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FCC's Smut-Free Broadband Plan Goes Forward
Tests show that system won't interfere with other services....
by Karl Bode 09:16AM Monday Oct 13 2008
FCC boss Kevin Martin and M2Z Networks' plan for a smut-censored free national wireless service recently ran into opposition from T-Mobile, who claimed that the technology being used (Time Division Duplex (TDD)) caused interference. This claim was made despite the fact that T-Mobile has used this same technology extensively overseas, and was generally seen as a transparent effort to derail the project. The FCC has now come back with their testing results, and according to a press release by M2Z, there is no interference threat:
quote:
"In the end, the tests showed time division duplex ("TDD") and frequency division duplex ("FDD") technologies can coexist in the 2.1 GHz band using the technical rules similar to those that M2Z has been advocating for over two years," said Dr. Paul J. Kolodzy, Chief Technical Consultant to M2Z and former FCC Senior Spectrum Policy Advisor who attended the tests in Seattle on behalf of M2Z.
Last Friday, FCC engineers confirmed those results with their full report (pdf) stating the FCC's plan to auction off spectrum in the AWS-3 (2155-2180 MHz) band for a national, free broadband service should not have interference concerns. T-Mobile (and other incumbents) will still likely try to scrap this plan in order to avoid an additional competitor. Free speech advocates also are fighting the project, arguing that a government-sponsored filtered Internet project is unconstitutional. Should this project succeed, it would offer 384kbps free (content filtered) service and a $20-$30 3Mbps tier to 95% of the country in ten years.

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Chiyo
Save Me Konata-Chan
Premium
join:2003-02-20
Charlotte, NC
kudos:1

I hope in 10 years speeds are better

If any indication from 10 years ago from today what speeds were like I really hope speeds adjust when this thing goes live. Also I bet it won't be 20 or 30 dollars it will be 40 or 50 dollars a month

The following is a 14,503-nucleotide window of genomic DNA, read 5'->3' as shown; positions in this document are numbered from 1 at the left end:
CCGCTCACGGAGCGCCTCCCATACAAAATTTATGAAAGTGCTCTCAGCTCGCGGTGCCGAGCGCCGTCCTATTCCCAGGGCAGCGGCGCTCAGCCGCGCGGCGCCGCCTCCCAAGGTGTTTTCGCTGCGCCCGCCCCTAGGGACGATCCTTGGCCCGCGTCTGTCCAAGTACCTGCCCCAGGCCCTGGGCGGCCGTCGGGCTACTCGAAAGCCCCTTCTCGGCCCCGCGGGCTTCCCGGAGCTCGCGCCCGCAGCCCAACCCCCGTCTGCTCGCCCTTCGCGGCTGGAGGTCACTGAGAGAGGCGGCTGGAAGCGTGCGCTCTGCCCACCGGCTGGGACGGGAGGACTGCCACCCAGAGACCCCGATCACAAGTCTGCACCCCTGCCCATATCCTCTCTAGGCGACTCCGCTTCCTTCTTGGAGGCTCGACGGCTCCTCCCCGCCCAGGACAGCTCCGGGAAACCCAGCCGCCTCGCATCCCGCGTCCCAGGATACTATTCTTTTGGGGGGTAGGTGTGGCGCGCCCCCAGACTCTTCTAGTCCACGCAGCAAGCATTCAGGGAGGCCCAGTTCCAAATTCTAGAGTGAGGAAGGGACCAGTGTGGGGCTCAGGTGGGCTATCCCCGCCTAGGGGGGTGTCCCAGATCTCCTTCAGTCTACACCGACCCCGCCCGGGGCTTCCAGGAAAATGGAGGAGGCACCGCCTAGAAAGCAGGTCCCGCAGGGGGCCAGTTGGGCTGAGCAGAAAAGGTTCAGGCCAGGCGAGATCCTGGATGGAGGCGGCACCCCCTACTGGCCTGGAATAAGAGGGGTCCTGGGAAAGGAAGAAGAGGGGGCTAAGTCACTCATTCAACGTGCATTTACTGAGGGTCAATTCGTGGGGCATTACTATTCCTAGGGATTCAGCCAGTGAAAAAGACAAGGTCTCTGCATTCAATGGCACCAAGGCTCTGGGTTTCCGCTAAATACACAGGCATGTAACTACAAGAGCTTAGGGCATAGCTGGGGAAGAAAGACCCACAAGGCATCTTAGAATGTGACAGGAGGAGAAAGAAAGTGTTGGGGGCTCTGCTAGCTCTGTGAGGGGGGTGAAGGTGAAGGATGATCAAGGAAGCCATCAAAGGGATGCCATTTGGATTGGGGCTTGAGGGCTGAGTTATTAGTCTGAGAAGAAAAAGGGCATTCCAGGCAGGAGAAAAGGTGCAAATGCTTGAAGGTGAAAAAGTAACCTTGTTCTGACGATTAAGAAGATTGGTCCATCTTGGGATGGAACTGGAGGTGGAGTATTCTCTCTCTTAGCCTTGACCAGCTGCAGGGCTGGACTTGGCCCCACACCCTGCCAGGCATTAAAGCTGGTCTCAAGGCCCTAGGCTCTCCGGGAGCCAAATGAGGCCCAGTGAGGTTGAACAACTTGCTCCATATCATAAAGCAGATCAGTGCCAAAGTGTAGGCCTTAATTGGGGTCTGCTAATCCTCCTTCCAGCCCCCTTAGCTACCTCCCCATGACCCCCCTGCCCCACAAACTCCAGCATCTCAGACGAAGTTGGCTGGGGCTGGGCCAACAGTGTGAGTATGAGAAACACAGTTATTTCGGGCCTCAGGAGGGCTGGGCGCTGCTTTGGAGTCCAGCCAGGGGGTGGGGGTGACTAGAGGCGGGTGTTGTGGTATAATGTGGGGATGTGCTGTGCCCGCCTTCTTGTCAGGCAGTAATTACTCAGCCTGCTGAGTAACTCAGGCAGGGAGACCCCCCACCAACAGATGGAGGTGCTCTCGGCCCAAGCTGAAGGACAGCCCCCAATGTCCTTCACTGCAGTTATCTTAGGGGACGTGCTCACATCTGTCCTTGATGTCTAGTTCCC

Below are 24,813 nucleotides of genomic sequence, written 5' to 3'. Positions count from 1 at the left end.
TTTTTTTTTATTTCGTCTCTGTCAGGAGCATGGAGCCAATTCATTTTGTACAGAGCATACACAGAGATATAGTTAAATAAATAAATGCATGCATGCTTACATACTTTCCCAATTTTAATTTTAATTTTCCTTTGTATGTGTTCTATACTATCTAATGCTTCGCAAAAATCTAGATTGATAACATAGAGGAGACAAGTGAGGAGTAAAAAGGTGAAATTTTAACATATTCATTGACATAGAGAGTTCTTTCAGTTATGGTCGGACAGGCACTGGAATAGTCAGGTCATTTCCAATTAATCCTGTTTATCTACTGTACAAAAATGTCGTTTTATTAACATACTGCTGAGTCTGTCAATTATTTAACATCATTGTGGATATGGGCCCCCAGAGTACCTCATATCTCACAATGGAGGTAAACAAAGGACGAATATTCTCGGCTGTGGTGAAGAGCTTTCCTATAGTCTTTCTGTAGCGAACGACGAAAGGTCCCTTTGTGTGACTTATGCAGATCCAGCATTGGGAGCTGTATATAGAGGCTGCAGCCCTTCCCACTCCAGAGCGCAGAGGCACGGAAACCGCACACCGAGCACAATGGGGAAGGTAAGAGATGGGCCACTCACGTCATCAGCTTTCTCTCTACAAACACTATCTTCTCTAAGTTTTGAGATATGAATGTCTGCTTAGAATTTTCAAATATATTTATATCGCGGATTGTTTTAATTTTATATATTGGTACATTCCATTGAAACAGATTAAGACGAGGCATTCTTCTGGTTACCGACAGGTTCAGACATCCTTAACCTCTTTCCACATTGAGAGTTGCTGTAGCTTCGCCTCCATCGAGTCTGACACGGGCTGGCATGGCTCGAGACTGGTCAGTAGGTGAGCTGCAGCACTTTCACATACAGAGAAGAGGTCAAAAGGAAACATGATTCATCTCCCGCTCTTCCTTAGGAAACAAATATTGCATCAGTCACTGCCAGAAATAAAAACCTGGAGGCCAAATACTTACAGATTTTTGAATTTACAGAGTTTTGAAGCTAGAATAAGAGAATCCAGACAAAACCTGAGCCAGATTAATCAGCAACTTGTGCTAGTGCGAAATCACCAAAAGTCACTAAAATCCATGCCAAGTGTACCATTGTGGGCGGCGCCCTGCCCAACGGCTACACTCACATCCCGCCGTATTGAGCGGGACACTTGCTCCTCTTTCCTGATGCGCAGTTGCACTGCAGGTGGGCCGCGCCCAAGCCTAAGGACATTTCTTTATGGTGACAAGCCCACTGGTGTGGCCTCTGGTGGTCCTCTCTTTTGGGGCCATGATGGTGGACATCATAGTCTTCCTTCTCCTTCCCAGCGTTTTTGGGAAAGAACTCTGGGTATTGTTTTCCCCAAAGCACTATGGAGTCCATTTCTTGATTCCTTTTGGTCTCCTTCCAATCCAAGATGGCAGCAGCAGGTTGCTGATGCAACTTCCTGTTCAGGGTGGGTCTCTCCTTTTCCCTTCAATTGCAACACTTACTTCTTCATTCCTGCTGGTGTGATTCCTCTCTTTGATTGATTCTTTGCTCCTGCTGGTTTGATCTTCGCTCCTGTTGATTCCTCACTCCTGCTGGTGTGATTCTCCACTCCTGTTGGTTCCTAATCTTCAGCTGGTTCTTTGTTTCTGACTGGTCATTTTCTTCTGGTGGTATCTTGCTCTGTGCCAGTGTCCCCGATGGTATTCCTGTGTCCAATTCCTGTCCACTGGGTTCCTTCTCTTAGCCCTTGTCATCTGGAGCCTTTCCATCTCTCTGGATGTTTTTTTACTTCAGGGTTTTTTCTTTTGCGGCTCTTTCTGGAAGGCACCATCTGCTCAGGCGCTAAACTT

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My Blog:
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k1ll3rdr4g0n

join:2005-03-19
Homer Glen, IL

The internet is for porn!

Tmobile is concerned about competition? It must be gay guys running the business because we all know the internet is used for porn (and the rest of the time myspace/facebook/facespace/mybook...ect)...and if they can't access porn on this internet then they will just go to tmobile.

And free speech advocates should be praising this not trying to turn it down, if you have a connection to the internet then you can easily use VPN or some sort of other virtual tunnel/encryption technology to hide yourself on the network (which would be cheaper than an ISP + VPN technology). This isn't rocket science people, and besides if it doesn't happen tomorrow, it will happen next year.

So wait, its not unconstitutional for my ISP to monitor my traffic (which a certain ISP with the name of com and ending with cast does do port scanning and monitoring which is probably highly illegal), but yet if the federal government wants to give the American people free internet, oh god its a federal crime. Go monopolies, just keep raising the rates! You know we like to pay you more of our money!

netwire
Premium
join:2001-04-27
Shelby, NC
kudos:1

Re: The internet is for porn!

said by k1ll3rdr4g0n:

It must be gay guys running the business because we all know the internet is used for porn (and the rest of the time myspace/facebook/facespace/mybook...ect)...and if they can't access porn on this internet then they will just go to tmobile.